0
solarglobe

Favorite Gluten Free Treats?

Rate this topic

Recommended Posts

Hi everyone,

Now almost 6 months gluten-free and I think I have a problem with corn too! -- just recently I've had bad reactions from eating tortilla chips & salsa! Thought it might be CC, or hidden gluten -- but after checking & rechecking, and having it happen more than once, it seems to be the corn (or could be the quantity! of corn chips) :unsure:

Anyway....I would really like to know what your favorite treats or snacks are to help you through the day.

I know this sounds so basic and common sense -- but I really need some ideas of things to eat -- simple things! I get very hungry now. I'm still in the "wandering around the grocery store in a daze" phase. Nothing seems very satisfying. (I did get a lovely gluten-free cookbook for Christmas and am learning how to cook more gluten-free things.) The processed gluten-free products I've found are pricey -- and don't always taste that great to me. And my family is slowly, but surely, coming over to my gluten-free way of life too.

Thanks.

Share this post


Link to post
Share on other sites
Ads by Google:
Ads by Google:


I make a gluten-free version of Rice Krispy Treats.......Use any gluten-free rice cereal, butter and marshmallows. Melt butter & marshmallows together in a pan and mix-in the cereal.

Works well with Rice Chex, too!

Cleveland Bob B)

Share this post


Link to post
Share on other sites

I also have problems with corn! It seems to be pretty common.

There are some great mixes out there for cookies and brownies that are corn and gluten-free. Rice cakes are another good snack. I love fruit or veggies and peanut butter. I make my own trail mix, and it's DELICIOUS! I had a hard time finding any that were gluten-free or not processed in a wheat facility, so I made my own!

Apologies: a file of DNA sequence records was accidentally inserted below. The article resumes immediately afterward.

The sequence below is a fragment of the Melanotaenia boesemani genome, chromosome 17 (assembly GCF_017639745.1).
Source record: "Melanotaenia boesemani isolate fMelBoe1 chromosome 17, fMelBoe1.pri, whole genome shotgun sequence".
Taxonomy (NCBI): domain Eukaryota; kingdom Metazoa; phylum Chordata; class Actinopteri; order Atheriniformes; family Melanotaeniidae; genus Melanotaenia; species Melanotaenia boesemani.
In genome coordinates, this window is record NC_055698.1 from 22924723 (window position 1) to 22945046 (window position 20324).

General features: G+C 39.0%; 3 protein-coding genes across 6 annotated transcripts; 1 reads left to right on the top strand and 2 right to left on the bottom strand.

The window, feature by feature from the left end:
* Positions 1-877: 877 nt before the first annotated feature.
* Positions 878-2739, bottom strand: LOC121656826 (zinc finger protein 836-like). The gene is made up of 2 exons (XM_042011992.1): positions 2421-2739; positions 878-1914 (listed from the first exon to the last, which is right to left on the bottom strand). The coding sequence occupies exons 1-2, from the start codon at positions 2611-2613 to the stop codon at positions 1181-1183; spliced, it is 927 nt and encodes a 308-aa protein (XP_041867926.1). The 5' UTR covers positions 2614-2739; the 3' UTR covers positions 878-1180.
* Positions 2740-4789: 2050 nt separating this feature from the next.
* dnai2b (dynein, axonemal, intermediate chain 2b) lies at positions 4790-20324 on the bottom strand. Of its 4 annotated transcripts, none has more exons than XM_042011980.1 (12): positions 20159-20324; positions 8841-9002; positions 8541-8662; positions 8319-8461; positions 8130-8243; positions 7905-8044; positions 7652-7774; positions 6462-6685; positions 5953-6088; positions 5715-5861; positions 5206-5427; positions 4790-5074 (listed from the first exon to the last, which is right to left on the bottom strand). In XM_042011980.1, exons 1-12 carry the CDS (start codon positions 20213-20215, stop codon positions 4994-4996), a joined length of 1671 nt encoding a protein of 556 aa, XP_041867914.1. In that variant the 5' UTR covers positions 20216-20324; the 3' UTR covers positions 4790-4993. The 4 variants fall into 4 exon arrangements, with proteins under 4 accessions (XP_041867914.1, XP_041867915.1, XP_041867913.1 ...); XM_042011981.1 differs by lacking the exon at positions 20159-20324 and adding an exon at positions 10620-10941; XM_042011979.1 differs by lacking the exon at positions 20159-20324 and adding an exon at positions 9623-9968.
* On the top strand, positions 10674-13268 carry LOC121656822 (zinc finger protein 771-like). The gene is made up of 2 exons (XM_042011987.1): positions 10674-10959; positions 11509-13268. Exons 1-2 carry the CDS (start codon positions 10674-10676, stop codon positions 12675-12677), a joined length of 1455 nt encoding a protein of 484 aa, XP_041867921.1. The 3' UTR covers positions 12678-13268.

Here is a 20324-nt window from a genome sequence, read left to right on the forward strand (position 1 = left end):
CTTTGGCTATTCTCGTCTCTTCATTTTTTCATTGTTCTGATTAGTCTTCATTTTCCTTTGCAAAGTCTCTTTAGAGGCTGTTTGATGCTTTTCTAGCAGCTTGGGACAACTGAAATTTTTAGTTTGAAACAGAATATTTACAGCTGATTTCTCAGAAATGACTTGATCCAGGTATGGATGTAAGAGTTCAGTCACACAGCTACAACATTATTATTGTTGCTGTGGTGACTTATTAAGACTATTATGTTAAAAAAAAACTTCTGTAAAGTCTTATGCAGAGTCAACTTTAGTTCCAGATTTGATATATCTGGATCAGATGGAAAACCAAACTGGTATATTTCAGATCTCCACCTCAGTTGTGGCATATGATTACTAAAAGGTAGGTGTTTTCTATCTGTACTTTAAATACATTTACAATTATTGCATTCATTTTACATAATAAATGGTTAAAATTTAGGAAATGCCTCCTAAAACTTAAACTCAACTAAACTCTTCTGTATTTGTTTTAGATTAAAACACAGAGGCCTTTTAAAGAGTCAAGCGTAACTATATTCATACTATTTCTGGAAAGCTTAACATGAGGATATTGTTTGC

I used:

pumpkin seeds

chopped pecans

slivered almonds

coconut flakes

dark chocolate chips

golden raisins

dried cranberries

dried dates

All ingredients are gluten-free and NOT processed in a facility that processes wheat.

It's a chewy and sweet mix. I'm going to make a "salty" mix using sunflower seeds, pistachios, and gluten-free pretzels next time.

If you want a convenient snack, try pranabars or larabars.

Share this post


Link to post
Share on other sites

I have problems with corn too

watch out for marshmallows they are probably filled with corn syrup and corn starch

I snack on fruit

carrots with sunbutter

potato chips

crackers made with chebe mix (tapioca)

dark chocolate

Share this post


Link to post
Share on other sites

These are my personal favorite:

http://www.celiac.com/gluten-free/index.php?showtopic=49937

If you love peanut butter, you'll love these!

I make a batch and cut them and freeze them - so I just grab one as I head out the door!

You should also check out the Recipes thread in this forum, there are some great ideas there!

Share this post


Link to post
Share on other sites
Ads by Google:


Thank you all! These are great ideas -- I will definitely try them. You've helped me face another day! :D

Share this post


Link to post
Share on other sites

My favorite snack is an apple sliced up with peanut butter spread on it. yummy! satisfies sweet, crunchy, salty and creamy. Funny thing is this was my favorite snack before I went gluten free too, so I did't lose my favorite :)

Share this post


Link to post
Share on other sites

Bananna or Apple with Peanut Butter (They also sell almond butter, cashew butter, sunflower butter. I get a huge jar of Almond Butter from Costco really cheap)

BoraBora Bar

Dried Fruit

Rice cakes and Peanut Butter

Yogurt - Yoplait

I bake a lot of stuff in one weekend and then freeze all of it, so I can have it when I want some lol.